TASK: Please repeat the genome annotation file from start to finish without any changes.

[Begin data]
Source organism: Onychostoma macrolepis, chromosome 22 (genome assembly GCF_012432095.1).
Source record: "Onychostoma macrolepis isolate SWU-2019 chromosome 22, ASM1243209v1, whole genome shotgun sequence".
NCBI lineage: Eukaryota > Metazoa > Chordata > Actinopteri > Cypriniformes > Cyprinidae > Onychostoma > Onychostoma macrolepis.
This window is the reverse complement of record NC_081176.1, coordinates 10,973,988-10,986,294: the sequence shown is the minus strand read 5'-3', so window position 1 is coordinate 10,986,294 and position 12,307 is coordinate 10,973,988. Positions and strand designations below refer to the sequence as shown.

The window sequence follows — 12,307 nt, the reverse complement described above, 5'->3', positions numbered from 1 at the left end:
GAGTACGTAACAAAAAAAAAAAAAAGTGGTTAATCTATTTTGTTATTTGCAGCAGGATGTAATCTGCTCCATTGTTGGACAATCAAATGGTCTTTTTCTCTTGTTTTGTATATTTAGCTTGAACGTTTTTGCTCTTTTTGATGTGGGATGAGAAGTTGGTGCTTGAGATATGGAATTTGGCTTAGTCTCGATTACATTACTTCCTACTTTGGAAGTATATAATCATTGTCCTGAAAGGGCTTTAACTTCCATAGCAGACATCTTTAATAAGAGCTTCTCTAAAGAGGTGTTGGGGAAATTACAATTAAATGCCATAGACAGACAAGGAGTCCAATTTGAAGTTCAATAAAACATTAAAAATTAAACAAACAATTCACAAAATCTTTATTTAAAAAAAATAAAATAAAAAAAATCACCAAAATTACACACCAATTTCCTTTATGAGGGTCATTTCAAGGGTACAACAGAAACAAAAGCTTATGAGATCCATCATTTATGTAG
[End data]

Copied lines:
Source organism: Onychostoma macrolepis, chromosome 22 (genome assembly GCF_012432095.1).
Source record: "Onychostoma macrolepis isolate SWU-2019 chromosome 22, ASM1243209v1, whole genome shotgun sequence".
NCBI lineage: Eukaryota > Metazoa > Chordata > Actinopteri > Cypriniformes > Cyprinidae > Onychostoma > Onychostoma macrolepis.
This window is the reverse complement of record NC_081176.1, coordinates 10,973,988-10,986,294: the sequence shown is the minus strand read 5'-3', so window position 1 is coordinate 10,986,294 and position 12,307 is coordinate 10,973,988. Positions and strand designations below refer to the sequence as shown.

The window sequence follows — 12,307 nt, the reverse complement described above, 5'->3', positions numbered from 1 at the left end:
GAGTACGTAACAAAAAAAAAAAAAAGTGGTTAATCTATTTTGTTATTTGCAGCAGGATGTAATCTGCTCCATTGTTGGACAATCAAATGGTCTTTTTCTCTTGTTTTGTATATTTAGCTTGAACGTTTTTGCTCTTTTTGATGTGGGATGAGAAGTTGGTGCTTGAGATATGGAATTTGGCTTAGTCTCGATTACATTACTTCCTACTTTGGAAGTATATAATCATTGTCCTGAAAGGGCTTTAACTTCCATAGCAGACATCTTTAATAAGAGCTTCTCTAAAGAGGTGTTGGGGAAATTACAATTAAATGCCATAGACAGACAAGGAGTCCAATTTGAAGTTCAATAAAACATTAAAAATTAAACAAACAATTCACAAAATCTTTATTTAAAAAAAATAAAATAAAAAAAATCACCAAAATTACACACCAATTTCCTTTATGAGGGTCATTTCAAGGGTACAACAGAAACAAAAGCTTATGAGATCCATCATTTATGTAG